AMD Phenom II X6 1090T Reviewajmatson - April 26, 2010
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Recently we saw the first desktop six-core processor reviewed here at OCC, the Intel Core i7 980X and the power that the hex-core's bring to the table. Today we are looking at AMD's offering to the six-core market, the Phenom II X6 1090T processor. The AMD Phenom II series has been strong in the mainstream market and has been providing great computing power at a lower price tag than its competitors. They have been designed to allow you to build a complete system for less then the cost of most single components from other manufacturers. This price to performance ratio has given them a good market share from gamers and enthusiasts not wanting to break the bank just to have cutting edge technology. This is the same case with the Phenom II X6 1090T processor. While the Intel six-core the 980X currently retails for $999, the AMD Phenom II X6 1090T will list for around $300 at launch, meaning that you could buy a whole system for less than the cost of the 980X alone. With a clock speed of 3.2GHz and new features such as AMD Turbo Core technology, the new Phenom II X6 1090T sounds like the CPU that everyone has been waiting for. So how well does it really do? There is only one way to tell, so let's dive in and take a look at the components and get to what everyone wants to really see...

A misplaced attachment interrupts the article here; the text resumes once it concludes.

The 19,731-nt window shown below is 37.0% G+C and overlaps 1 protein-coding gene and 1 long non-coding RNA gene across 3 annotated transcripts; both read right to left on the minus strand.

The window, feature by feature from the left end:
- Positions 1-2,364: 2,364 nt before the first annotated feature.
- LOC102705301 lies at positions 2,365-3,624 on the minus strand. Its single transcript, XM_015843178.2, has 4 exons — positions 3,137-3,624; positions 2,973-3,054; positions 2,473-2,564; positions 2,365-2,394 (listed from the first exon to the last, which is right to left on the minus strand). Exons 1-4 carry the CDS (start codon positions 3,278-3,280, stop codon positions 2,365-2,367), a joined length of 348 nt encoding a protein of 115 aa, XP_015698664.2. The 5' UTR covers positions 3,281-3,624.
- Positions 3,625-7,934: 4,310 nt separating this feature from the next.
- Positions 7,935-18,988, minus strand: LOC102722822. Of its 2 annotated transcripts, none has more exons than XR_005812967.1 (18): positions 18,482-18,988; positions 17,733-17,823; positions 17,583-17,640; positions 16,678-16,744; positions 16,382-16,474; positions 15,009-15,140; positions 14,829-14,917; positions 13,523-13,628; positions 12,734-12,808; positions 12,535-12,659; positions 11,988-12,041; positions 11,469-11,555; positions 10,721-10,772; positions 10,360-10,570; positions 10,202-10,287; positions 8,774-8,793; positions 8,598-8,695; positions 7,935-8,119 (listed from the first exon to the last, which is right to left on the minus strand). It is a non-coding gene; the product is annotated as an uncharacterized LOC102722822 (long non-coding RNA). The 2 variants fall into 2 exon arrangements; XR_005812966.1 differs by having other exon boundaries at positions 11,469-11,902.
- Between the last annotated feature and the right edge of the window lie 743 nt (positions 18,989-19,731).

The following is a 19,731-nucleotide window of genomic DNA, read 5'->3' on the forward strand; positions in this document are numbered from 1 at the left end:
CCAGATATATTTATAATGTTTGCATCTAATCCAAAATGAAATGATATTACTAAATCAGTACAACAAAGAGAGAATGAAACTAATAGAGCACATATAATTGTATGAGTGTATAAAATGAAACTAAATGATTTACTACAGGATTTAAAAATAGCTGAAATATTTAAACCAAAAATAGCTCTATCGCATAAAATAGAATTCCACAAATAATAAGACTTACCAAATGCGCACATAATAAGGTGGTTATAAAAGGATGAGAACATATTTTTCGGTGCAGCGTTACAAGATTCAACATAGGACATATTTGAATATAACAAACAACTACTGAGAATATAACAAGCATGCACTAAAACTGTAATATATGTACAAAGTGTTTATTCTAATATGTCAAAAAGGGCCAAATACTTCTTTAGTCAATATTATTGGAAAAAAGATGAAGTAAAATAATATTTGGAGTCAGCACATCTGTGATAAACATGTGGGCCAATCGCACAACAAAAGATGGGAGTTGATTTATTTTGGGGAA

The new AMD Phenom II X6 1090T is AMD's first entry into the six-core processor market. The Phenom II X6 1090T is a socket AM3 processor clocked at 3.2GHz and is manufactured using a 45nm process. The 1090T has a total of 9MB cache which breaks down to 6MB shared L3 cache and 3MB L2 cache, 512KB per core. For memory support, the Phenom II X6 1090T, just as with other Phenom II processors, can support both DDR2 memory up to 1066Mhz and DDR3 memory up to 1333MHz. The processors runs on the HyperTransport 3.0 bus for up to 4,000MT/s full duplex. This particular processor has a maximum TDP of 125 watts and a maximum temperature threshold of 62°C. The voltage required for operation is between 1.125v to a maximum of 1.40v. One new feature that the Phenom II X6 1090T processor brings to the table is called Turbo Core. What Turbo Core does is when the processor is not needing the full power of the six cores, it will shut down half of the cores and then increase the processor speed from the stock of 3.2GHz to an increased speed of 3.6GHz on the remaining three active cores. This gives you a boost in performance when operating at less power and heat. The physical appearance of the Phenom II X6 1090T looks as any other Phenom II processor however; in the die shot below you can see the difference with the additional two cores added to the design.
Now that we have seen the processor, we can take a look at the new chipset designed to carry the CPU forward.